_master = ModbusIpMaster.CreateIp(_client);
    ConnectionState = ConnectionStates.Online;
    _timer.Start();
}

At last, we have to call the Connect method at the application startup and Disconnect at the application shutdown.
We can do this in the MainWindowViewModel class, again by using Dependency Injection in the constructor to resolve the two plc services.
Then we have to create two commands: ConnectPlcCommand and DisconnectPlcCommand.
Here is the ViewModel code:

public ICommand ConnectPlcCommand { get; private set; }
public ICommand DisconnectPlcCommand { get; private set; }
	
public MainWindowViewModel(IRegionManager regionManager, IPlcService plcService, IPlc2Service plc2Service)
{  
    _plcService = plcService;
    _plc2Service = plc2Service;  
    ...   
	ConnectPlcCommand = new DelegateCommand(ConnectPlc);
    DisconnectPlcCommand = new DelegateCommand(DisconnectPlc);
}

private void ConnectPlc()
{
    _plcService.Connect();
    _plc2Service.Connect();
}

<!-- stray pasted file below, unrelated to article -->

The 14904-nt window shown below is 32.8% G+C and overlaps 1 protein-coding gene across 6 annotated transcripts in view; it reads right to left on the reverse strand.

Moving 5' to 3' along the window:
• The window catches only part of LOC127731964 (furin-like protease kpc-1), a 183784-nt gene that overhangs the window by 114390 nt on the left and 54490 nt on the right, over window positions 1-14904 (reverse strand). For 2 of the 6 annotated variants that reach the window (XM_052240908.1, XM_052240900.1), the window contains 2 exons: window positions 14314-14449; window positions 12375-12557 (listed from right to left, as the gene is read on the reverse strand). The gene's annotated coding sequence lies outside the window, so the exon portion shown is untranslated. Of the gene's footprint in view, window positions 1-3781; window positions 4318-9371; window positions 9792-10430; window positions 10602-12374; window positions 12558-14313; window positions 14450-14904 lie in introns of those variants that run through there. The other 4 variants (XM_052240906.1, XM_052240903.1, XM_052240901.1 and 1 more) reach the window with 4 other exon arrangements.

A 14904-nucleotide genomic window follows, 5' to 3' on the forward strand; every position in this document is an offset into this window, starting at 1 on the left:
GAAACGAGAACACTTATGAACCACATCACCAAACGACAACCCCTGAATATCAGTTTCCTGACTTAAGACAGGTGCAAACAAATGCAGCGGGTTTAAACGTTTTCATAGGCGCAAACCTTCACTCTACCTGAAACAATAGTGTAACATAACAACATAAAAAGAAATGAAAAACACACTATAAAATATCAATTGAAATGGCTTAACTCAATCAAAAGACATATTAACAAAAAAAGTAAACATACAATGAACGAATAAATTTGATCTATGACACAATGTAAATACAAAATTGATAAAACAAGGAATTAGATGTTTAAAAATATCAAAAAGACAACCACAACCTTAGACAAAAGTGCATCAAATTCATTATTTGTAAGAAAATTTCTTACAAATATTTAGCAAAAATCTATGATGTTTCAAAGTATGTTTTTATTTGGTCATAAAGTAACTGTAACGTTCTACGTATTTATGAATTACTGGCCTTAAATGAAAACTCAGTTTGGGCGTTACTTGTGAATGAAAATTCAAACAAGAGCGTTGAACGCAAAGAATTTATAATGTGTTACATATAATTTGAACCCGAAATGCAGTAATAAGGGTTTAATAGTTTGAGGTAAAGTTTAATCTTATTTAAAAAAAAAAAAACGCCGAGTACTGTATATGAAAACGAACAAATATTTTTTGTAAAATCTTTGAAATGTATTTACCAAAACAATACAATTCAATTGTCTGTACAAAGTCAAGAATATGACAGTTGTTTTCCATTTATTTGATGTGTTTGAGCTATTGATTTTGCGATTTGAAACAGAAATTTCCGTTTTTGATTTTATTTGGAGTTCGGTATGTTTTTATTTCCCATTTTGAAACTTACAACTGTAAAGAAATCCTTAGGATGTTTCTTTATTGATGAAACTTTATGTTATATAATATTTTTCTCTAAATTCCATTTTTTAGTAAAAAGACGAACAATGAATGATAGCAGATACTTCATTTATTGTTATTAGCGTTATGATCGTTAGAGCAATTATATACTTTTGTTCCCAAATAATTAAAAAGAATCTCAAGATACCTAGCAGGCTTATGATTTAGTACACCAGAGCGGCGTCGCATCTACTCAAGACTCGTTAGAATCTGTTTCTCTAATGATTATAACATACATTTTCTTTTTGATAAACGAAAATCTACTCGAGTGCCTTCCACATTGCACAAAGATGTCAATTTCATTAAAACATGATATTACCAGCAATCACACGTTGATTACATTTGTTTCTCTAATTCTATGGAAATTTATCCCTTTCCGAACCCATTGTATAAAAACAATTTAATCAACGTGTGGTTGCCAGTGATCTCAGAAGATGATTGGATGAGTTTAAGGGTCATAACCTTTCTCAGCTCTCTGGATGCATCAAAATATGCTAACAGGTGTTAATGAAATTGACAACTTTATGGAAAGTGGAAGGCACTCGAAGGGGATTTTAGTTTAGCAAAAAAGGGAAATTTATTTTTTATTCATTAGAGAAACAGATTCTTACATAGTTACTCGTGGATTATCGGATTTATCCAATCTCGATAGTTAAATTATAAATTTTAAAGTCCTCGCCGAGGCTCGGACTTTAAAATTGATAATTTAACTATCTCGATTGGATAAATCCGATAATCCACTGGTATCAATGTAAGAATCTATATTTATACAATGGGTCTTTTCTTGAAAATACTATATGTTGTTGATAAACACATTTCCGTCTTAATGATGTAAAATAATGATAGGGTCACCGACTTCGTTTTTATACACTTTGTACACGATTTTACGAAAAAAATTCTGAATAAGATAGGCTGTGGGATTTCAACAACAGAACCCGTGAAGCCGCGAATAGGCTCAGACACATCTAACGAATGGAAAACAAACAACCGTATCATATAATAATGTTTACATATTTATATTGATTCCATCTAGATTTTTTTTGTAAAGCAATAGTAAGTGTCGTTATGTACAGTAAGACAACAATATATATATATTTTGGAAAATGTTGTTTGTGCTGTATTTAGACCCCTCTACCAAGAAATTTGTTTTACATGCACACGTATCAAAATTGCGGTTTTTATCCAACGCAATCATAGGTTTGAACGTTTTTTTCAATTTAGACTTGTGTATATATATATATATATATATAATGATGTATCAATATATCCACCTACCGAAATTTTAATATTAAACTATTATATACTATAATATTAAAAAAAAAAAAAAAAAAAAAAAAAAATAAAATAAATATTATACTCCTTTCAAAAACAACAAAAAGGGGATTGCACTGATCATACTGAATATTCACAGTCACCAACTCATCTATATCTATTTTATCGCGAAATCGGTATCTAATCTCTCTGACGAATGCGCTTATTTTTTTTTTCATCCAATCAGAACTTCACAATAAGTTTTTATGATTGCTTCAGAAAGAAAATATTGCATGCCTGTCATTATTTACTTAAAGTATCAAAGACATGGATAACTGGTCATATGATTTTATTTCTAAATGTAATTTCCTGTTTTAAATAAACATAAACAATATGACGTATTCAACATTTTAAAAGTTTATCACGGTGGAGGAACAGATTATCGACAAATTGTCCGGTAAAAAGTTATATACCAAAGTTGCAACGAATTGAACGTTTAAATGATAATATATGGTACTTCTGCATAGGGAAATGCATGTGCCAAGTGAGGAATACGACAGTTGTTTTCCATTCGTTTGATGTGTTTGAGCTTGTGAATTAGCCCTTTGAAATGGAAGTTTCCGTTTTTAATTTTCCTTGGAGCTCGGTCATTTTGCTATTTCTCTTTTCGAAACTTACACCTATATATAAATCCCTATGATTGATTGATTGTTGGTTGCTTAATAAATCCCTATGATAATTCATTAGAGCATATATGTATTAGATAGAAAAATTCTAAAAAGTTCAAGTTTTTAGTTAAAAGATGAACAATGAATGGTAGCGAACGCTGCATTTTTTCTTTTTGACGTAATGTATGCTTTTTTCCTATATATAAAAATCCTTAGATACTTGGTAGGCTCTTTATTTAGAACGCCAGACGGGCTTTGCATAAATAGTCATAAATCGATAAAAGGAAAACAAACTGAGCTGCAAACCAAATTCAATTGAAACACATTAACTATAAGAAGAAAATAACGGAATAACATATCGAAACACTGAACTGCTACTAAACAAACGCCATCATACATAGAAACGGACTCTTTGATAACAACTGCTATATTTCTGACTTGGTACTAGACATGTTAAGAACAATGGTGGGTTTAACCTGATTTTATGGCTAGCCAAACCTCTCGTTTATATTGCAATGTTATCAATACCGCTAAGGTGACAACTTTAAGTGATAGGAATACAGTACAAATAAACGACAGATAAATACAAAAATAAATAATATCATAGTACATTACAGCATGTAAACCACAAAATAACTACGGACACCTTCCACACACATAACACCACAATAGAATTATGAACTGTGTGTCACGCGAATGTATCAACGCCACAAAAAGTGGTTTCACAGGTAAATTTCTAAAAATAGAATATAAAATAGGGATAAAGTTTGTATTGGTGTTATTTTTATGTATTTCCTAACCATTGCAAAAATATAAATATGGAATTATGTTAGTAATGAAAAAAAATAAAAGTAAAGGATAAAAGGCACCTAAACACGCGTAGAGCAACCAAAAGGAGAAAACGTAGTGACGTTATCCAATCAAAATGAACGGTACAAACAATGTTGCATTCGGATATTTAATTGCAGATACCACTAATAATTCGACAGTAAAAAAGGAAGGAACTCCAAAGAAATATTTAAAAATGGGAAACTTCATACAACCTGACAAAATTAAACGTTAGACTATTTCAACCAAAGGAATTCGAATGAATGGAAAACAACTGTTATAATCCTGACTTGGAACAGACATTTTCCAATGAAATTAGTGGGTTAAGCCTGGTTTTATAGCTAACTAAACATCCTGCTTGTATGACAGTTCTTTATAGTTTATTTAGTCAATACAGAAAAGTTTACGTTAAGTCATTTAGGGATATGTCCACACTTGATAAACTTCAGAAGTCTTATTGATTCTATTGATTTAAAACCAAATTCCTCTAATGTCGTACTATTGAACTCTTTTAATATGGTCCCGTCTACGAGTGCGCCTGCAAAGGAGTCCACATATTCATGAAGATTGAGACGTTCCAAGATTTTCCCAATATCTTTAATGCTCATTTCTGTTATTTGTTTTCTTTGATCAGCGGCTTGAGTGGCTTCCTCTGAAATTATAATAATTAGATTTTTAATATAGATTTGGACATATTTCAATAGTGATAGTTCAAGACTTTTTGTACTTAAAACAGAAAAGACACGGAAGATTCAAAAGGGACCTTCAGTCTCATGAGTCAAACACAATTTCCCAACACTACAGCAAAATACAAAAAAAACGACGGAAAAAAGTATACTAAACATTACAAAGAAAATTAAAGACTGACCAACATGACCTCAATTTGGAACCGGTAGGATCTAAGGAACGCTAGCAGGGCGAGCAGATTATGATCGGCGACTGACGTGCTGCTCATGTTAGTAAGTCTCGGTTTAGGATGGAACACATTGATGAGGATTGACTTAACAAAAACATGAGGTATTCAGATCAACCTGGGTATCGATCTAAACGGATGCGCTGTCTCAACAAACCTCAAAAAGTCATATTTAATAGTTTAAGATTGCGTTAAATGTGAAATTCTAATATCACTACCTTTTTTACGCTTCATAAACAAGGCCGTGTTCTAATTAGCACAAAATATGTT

private void DisconnectPlc()
{
    _plcService.Disconnect();
    _plc2Service.Disconnect();
}

Now to call these commands from the Loaded and Closing event of the MainWindow, we have to use Triggers and Interactivity.

We have to download the Expression.Blend.Sdk from NuGet packages, just as shown in the picture:

And in MainWindow we have to write two EventTriggers, one for the Loaded event and one for the Closing event, and to call the Commands with a InvokeCommandAction:

<Window x:Class="SimpleHmi.Views.MainWindow"
        ...
		xmlns:i="http://schemas.microsoft.com/expression/2010/interactivity"
        mc:Ignorable="d" >
    <i:Interaction.Triggers>
        <i:EventTrigger EventName="Loaded">
            <i:InvokeCommandAction Command="{Binding Path=ConnectPlcCommand, Mode=OneWay}"/>
        </i:EventTrigger>
        <i:EventTrigger EventName="Closing">
            <i:InvokeCommandAction Command="{Binding Path=DisconnectPlcCommand, Mode=OneWay}"/>
        </i:EventTrigger>
    </i:Interaction.Triggers>

Writing a DummyPlc2Service

This application has also a dummy Plc2Service so you can launch it even if you don’t have the real hardware.
To change the type of service, you can go on bootstrapper class and comment/uncomment the service implementation that you need.

Download the sample code

You can find the source code on my GitHub repository.

6 comments

  1. Can yu share yur rmail here?

  2. Sometimes i trouble with problems.Because of this i nneed to ask something.Other things do you have knowledge abut mbus communication with c#?

  3. Hi; with raspberry; i follow you’re tuto but on this rpi and Win10, only UWP’s apps is supported. Can i converte you’re WPF app with software Microsoft to UWP app ?? Thank lot for you’re answer.